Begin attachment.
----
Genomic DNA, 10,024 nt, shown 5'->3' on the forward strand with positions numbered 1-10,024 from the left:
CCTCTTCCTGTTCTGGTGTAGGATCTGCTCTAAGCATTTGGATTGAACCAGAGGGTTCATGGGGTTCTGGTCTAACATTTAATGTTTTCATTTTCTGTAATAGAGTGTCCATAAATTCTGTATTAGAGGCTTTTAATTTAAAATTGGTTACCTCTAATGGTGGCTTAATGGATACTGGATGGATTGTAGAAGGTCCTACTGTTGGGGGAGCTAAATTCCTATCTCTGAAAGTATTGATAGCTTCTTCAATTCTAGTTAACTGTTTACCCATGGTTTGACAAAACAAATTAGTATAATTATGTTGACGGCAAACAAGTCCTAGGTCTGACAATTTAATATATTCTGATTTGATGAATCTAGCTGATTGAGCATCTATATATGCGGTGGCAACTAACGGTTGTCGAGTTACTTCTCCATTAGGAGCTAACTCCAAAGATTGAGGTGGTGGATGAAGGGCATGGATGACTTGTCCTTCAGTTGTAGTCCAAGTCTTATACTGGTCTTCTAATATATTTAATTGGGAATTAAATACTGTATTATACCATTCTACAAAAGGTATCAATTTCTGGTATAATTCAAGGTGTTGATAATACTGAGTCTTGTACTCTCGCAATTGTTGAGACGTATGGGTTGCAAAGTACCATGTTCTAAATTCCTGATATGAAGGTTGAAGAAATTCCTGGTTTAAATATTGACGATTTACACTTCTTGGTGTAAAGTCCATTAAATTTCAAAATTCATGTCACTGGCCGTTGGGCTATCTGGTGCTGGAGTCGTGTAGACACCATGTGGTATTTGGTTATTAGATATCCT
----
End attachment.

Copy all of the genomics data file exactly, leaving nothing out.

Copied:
Genomic DNA, 10,024 nt, shown 5'->3' on the forward strand with positions numbered 1-10,024 from the left:
CCTCTTCCTGTTCTGGTGTAGGATCTGCTCTAAGCATTTGGATTGAACCAGAGGGTTCATGGGGTTCTGGTCTAACATTTAATGTTTTCATTTTCTGTAATAGAGTGTCCATAAATTCTGTATTAGAGGCTTTTAATTTAAAATTGGTTACCTCTAATGGTGGCTTAATGGATACTGGATGGATTGTAGAAGGTCCTACTGTTGGGGGAGCTAAATTCCTATCTCTGAAAGTATTGATAGCTTCTTCAATTCTAGTTAACTGTTTACCCATGGTTTGACAAAACAAATTAGTATAATTATGTTGACGGCAAACAAGTCCTAGGTCTGACAATTTAATATATTCTGATTTGATGAATCTAGCTGATTGAGCATCTATATATGCGGTGGCAACTAACGGTTGTCGAGTTACTTCTCCATTAGGAGCTAACTCCAAAGATTGAGGTGGTGGATGAAGGGCATGGATGACTTGTCCTTCAGTTGTAGTCCAAGTCTTATACTGGTCTTCTAATATATTTAATTGGGAATTAAATACTGTATTATACCATTCTACAAAAGGTATCAATTTCTGGTATAATTCAAGGTGTTGATAATACTGAGTCTTGTACTCTCGCAATTGTTGAGACGTATGGGTTGCAAAGTACCATGTTCTAAATTCCTGATATGAAGGTTGAAGAAATTCCTGGTTTAAATATTGACGATTTACACTTCTTGGTGTAAAGTCCATTAAATTTCAAAATTCATGTCACTGGCCGTTGGGCTATCTGGTGCTGGAGTCGTGTAGACACCATGTGGTATTTGGTTATTAGATATCCT